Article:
"Bob, good band-aids"
Agreed. As I say it seems to work 100% with Firefox and Chrome. I truly believe it is an apple issue given it works different depending on the revision.
Please keep us updated if you find a solid fix!
You will also need a security rule. You'll need to allow this regardless of the browser or OS used.
The iOS behaviour with a captive portal depends on the iOS version. What version are you currently having issues with?
Tijl, I think the problem started with iOS 7 and anything above. Current iPad I'm testing with is running 8.1.3. I do have security rules related to the captive portal, such as allowing DNS without requiring identity and regular http and https traffic for "known users" (which forces the CP). I have a captive portal rule with "web-form" as the action for http and https. I think the setup is fine as I don't seem to have a problem with windows based computers going through the CP.
Hardik, I don't want to whitelist the Apple URLs because I want the Apple device to correctly open the CP upon trying to join the Wifi network. I have seen other CP solutions work just fine with Apple devices, I'm lost trying to figure out why it isn't working 100% with Palo Alto.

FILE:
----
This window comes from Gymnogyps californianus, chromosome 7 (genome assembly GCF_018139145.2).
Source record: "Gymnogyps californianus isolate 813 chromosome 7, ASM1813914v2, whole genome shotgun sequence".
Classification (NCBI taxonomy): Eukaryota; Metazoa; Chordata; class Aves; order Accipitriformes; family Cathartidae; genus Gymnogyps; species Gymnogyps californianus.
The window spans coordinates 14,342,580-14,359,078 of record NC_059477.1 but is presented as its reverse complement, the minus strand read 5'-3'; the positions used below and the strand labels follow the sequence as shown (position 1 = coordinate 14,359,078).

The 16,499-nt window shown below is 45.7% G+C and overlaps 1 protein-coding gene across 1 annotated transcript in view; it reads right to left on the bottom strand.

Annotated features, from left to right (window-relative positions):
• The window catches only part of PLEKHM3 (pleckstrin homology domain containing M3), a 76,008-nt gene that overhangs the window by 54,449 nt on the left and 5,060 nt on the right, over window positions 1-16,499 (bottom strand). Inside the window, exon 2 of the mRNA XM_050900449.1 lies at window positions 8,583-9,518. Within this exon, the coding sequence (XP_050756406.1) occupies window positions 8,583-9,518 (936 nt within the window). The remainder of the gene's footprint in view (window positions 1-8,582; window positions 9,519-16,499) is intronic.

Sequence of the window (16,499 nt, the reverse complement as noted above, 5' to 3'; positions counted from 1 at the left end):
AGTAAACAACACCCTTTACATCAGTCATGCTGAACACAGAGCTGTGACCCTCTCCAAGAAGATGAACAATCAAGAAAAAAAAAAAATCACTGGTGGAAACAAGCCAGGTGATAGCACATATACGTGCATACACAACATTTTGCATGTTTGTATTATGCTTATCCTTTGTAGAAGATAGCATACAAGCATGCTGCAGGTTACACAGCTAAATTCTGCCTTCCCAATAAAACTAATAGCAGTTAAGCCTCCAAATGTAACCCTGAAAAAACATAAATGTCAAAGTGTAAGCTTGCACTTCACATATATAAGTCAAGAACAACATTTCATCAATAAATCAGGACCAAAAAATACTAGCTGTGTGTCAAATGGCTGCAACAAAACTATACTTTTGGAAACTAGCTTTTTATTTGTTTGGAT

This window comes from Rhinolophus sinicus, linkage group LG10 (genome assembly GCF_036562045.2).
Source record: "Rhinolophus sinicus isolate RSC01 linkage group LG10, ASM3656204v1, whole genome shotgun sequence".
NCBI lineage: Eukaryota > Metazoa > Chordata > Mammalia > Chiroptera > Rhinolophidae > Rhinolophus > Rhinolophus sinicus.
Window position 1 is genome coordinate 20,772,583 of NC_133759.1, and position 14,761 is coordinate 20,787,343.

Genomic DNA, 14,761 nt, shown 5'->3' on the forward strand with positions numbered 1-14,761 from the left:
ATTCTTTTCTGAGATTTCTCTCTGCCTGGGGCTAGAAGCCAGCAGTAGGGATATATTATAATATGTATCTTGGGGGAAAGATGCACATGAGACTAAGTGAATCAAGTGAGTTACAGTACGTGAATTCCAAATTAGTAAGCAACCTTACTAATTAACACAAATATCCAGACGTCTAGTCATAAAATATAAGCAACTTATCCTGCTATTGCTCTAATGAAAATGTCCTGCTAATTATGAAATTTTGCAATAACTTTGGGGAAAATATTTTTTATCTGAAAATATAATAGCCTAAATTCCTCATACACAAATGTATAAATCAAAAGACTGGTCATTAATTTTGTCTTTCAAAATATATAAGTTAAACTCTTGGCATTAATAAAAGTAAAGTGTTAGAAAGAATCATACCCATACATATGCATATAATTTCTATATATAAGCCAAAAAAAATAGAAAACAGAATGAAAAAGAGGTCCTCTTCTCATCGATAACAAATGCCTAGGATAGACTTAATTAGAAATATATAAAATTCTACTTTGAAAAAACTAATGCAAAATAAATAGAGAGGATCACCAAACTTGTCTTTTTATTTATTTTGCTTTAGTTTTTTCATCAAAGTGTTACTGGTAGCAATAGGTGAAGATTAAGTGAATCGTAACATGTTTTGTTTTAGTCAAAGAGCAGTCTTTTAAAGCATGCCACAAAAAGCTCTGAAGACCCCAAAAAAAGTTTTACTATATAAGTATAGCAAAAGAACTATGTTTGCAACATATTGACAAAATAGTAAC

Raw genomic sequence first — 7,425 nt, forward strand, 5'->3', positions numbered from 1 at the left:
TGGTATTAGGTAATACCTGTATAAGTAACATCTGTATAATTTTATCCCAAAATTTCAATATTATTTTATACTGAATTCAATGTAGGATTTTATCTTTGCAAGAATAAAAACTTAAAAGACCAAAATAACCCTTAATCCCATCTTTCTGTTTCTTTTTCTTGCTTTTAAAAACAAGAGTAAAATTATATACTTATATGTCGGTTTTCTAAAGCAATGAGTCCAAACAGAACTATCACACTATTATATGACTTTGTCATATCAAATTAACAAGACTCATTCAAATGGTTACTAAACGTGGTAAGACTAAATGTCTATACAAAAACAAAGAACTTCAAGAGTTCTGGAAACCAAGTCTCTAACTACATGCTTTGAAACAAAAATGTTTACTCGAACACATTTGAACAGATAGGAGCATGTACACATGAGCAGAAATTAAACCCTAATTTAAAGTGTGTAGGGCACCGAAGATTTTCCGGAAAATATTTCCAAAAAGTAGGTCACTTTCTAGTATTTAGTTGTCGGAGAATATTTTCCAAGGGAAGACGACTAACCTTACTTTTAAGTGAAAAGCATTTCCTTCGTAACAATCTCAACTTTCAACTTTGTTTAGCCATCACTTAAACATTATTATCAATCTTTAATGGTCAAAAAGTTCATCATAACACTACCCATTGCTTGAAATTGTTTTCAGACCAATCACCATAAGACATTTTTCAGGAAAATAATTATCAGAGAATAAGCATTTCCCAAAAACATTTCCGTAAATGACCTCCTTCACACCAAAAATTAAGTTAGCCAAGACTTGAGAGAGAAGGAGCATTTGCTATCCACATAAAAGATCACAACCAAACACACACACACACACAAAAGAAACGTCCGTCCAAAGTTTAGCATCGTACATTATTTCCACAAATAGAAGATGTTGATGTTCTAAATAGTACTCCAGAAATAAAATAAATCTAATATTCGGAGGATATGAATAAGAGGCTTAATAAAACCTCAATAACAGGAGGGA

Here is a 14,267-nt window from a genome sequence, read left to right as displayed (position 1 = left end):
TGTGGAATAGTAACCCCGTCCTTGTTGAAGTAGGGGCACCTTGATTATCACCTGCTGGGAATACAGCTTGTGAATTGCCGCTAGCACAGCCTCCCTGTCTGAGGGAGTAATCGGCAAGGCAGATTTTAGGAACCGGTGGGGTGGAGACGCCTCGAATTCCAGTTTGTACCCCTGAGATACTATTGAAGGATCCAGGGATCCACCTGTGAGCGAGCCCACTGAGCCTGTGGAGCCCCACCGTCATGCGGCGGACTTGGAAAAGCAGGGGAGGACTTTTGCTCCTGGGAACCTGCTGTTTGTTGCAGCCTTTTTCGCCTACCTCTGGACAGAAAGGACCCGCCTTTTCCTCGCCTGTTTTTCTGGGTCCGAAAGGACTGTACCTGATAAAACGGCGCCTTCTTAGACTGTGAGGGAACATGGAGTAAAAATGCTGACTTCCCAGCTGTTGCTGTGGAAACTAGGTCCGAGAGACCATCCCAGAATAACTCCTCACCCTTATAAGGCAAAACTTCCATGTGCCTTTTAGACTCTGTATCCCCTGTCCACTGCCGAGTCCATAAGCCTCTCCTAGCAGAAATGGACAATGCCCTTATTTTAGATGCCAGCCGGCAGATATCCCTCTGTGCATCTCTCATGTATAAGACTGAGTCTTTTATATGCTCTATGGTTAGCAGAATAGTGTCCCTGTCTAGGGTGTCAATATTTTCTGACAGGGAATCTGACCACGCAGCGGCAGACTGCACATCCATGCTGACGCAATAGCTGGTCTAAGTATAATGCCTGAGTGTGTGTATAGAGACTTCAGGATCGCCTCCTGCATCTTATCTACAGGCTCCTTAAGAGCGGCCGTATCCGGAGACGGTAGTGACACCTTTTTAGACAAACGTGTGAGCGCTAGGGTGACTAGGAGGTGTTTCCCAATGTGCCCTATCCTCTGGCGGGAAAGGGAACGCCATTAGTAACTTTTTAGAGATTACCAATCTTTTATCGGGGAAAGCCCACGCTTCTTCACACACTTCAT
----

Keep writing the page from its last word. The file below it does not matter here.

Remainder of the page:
Tijl, along the lines of your thinking with regards to HTTPS, I have read elsewhere that Apple's "Captive Network Assistant" has issues where the portal is HTTPS. Apple's initial HTTP GET request (for the success.html) then being redirected to an HTTPS captive portal is the problem here. But who in their right mind would have a captive portal that isn't HTTPS? I guess if I use wifi isolation (preventing wifi clients from talking to each other) could a sniffer still see plain text credentials of the portal? It would be easy to then sniff the portal password from other clients.
I had a similiar issue to where the Captive Portal would display some of the time and I would get the generic browser error page at other times. Long story short, the Captive Portal interface has a config setting for a threshold as to the number of attempts an IP can make to it within a certain period of time. For me, it was 1 request every 2 seconds. We upped this to something like 3 requests every second and the problem went away.
The problem in my case was that when a system came on the network and the user begins typing in their search parameter in the browser bar, the browser would perform a kind of prefetch function for the content as they typed it in. These requests were being sent to the CP and causing it to hit its threshhold. Sebsequently, by the time the user presses enter, they would get the generic browser error page about the resource not being able to be reached instead of the CP due to the CP dropping the request.
Hope this helps...someone.
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